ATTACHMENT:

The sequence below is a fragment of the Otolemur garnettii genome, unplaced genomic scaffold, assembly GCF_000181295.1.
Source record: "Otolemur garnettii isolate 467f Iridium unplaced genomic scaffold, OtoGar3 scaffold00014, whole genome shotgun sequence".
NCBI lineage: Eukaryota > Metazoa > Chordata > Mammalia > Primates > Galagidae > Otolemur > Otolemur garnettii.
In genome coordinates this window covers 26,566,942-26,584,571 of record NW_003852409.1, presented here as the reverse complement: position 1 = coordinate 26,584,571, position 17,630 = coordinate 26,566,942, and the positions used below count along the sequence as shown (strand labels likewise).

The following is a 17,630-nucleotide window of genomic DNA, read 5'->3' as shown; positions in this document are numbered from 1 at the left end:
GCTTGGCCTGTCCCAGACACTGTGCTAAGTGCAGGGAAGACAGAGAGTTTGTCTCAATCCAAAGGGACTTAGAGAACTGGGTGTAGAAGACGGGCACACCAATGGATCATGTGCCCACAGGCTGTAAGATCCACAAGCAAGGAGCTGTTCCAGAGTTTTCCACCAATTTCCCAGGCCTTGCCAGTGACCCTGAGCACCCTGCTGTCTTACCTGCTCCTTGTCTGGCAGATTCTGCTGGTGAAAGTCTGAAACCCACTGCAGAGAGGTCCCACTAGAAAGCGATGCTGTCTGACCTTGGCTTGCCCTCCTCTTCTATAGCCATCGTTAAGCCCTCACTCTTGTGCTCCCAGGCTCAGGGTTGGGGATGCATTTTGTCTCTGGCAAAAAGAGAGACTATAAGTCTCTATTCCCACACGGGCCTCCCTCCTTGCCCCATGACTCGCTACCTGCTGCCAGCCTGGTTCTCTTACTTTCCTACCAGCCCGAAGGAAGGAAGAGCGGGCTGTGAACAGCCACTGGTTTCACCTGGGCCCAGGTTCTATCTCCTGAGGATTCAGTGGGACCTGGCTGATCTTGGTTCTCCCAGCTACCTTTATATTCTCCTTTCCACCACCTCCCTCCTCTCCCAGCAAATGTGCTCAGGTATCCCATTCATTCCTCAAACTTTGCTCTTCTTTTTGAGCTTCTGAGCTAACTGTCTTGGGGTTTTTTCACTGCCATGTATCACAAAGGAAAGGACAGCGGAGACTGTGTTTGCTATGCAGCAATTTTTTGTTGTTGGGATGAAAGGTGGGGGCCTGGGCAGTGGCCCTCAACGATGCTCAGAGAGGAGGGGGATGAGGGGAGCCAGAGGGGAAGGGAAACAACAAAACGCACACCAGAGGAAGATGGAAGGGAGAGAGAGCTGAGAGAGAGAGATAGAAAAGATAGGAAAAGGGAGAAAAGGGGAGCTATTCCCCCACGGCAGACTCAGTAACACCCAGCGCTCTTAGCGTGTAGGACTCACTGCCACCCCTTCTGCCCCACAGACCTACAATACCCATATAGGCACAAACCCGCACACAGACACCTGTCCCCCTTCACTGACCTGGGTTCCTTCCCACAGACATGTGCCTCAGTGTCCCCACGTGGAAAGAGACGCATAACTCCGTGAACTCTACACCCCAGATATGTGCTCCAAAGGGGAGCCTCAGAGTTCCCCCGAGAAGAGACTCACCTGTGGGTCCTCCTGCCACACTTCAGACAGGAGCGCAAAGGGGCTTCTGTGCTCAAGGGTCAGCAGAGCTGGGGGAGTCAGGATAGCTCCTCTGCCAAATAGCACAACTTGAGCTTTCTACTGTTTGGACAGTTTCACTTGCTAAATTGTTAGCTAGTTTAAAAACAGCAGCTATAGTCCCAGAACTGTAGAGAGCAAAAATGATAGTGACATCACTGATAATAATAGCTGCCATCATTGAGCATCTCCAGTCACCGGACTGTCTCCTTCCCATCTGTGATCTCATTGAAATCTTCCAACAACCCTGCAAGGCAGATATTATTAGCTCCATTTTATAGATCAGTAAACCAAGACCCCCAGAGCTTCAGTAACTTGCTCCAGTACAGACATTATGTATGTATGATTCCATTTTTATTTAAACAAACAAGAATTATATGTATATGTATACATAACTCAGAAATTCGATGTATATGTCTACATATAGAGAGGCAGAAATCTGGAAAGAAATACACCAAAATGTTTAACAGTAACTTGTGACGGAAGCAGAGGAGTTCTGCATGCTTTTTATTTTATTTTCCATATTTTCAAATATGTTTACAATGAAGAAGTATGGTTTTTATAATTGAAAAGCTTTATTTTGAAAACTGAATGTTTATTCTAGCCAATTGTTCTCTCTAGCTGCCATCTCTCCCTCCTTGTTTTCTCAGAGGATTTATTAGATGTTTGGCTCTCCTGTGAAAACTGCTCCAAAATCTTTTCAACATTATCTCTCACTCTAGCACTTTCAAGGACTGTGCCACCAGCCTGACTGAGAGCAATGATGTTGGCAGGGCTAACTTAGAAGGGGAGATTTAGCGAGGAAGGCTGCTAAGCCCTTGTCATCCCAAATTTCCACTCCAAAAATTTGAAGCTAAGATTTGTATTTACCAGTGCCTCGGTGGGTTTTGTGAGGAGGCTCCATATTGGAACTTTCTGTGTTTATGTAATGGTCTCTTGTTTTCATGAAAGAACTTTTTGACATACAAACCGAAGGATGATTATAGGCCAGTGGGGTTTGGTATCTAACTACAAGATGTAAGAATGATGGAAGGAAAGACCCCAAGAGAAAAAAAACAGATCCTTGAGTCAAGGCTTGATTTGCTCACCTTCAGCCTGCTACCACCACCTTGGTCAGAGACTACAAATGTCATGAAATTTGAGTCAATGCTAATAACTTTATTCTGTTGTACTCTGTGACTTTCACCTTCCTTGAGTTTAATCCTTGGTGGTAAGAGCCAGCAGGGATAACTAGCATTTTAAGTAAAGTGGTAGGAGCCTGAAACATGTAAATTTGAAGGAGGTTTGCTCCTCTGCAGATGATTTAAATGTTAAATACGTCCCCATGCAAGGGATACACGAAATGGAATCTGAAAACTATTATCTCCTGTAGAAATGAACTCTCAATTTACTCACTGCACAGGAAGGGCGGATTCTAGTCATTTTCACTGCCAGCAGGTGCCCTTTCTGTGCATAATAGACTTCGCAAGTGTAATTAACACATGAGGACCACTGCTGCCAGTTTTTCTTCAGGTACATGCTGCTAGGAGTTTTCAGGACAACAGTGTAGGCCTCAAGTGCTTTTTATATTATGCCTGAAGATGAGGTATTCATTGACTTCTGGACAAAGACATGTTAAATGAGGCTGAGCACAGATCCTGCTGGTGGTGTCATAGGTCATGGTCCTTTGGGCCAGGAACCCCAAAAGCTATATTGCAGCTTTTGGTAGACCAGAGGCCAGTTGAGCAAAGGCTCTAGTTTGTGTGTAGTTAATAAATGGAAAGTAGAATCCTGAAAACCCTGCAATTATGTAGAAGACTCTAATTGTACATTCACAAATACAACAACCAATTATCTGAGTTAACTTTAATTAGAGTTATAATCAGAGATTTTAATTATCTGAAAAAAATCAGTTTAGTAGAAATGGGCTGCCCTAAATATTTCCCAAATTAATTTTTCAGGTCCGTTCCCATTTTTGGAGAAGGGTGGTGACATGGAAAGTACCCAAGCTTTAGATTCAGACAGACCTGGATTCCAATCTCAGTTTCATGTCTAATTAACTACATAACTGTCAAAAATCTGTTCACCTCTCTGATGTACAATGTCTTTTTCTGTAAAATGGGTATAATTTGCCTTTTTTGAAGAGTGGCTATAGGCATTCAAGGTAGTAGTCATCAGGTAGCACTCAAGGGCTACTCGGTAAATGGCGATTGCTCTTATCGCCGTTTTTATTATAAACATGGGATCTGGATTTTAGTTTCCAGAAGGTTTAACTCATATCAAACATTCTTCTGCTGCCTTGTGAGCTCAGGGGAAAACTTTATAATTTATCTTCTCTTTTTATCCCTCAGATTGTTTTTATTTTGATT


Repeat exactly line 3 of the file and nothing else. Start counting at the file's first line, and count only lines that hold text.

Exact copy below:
NCBI lineage: Eukaryota > Metazoa > Chordata > Mammalia > Primates > Galagidae > Otolemur > Otolemur garnettii.